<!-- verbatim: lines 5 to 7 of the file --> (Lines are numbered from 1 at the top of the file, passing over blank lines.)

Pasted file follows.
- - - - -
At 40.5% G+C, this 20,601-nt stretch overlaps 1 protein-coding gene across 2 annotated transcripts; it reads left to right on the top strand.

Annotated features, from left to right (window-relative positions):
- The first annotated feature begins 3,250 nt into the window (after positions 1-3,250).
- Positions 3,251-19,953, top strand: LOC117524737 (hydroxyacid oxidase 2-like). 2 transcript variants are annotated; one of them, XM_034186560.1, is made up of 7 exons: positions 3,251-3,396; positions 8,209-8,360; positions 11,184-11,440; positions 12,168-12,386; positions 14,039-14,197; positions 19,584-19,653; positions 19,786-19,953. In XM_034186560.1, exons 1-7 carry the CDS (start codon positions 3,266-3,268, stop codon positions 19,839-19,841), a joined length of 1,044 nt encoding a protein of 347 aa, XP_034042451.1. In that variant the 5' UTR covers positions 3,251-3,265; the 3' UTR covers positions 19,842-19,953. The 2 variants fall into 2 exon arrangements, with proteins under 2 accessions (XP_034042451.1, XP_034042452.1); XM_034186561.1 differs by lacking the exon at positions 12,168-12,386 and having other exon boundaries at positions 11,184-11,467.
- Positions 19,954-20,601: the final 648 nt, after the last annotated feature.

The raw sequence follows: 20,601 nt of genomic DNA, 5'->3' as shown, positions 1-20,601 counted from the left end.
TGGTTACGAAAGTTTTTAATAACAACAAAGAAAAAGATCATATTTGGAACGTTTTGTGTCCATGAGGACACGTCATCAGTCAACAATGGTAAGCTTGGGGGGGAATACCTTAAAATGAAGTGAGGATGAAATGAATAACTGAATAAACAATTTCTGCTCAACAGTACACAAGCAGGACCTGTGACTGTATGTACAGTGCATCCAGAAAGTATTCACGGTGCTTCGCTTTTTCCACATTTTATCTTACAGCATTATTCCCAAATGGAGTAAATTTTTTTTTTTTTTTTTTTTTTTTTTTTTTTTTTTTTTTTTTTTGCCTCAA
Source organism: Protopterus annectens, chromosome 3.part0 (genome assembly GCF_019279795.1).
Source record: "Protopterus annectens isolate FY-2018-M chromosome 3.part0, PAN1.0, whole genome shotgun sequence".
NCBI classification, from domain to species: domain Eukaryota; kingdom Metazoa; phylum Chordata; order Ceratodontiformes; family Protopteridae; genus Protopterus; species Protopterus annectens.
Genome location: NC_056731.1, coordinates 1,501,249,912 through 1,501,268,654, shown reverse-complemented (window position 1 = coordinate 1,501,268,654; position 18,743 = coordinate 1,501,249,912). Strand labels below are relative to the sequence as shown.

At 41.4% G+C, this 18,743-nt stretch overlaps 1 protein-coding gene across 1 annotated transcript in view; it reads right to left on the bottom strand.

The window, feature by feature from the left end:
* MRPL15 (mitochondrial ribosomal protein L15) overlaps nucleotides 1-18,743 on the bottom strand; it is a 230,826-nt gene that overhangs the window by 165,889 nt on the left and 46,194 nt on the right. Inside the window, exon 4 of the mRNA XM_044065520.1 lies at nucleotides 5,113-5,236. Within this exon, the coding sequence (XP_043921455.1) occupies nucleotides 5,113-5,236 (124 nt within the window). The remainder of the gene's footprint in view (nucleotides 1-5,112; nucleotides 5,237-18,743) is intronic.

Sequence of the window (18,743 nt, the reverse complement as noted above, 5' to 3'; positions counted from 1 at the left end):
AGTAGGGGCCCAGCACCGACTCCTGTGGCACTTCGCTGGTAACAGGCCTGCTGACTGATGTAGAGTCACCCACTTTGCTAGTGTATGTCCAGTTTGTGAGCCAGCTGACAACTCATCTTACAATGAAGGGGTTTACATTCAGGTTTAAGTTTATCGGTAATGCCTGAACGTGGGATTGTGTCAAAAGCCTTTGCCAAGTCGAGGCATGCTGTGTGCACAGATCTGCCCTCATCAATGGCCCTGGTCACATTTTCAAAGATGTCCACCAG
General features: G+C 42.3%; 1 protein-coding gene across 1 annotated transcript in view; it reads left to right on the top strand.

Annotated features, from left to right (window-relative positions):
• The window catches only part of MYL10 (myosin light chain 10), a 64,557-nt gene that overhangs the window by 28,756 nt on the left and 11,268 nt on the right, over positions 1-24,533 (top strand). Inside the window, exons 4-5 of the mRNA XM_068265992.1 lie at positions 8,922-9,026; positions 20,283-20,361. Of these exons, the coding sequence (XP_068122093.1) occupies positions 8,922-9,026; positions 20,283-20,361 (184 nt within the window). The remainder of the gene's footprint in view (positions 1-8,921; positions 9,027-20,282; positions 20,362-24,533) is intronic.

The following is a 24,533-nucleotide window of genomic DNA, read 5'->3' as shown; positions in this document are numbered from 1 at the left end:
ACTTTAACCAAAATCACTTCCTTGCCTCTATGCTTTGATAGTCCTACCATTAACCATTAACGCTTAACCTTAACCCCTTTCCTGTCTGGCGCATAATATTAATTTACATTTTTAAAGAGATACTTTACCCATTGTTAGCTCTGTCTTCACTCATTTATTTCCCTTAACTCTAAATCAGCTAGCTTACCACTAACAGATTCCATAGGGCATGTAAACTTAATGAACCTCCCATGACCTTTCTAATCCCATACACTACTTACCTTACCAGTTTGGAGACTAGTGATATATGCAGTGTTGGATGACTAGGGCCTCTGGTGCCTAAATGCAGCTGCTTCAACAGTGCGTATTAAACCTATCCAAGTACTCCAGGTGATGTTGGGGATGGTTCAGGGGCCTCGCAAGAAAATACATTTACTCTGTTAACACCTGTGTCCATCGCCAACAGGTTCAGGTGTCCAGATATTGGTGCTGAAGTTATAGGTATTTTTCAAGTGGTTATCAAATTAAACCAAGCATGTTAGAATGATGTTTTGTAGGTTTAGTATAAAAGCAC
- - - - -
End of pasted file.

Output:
- Positions 19,954-20,601: the final 648 nt, after the last annotated feature.

The raw sequence follows: 20,601 nt of genomic DNA, 5'->3' as shown, positions 1-20,601 counted from the left end.
TGGTTACGAAAGTTTTTAATAACAACAAAGAAAAAGATCATATTTGGAACGTTTTGTGTCCATGAGGACACGTCATCAGTCAACAATGGTAAGCTTGGGGGGGAATACCTTAAAATGAAGTGAGGATGAAATGAATAACTGAATAAACAATTTCTGCTCAACAGTACACAAGCAGGACCTGTGACTGTATGTACAGTGCATCCAGAAAGTATTCACGGTGCTTCGCTTTTTCCACATTTTATCTTACAGCATTATTCCCAAATGGAGTAAATTTTTTTTTTTTTTTTTTTTTTTTTTTTTTTTTTTTTTTTTTTTGCCTCAA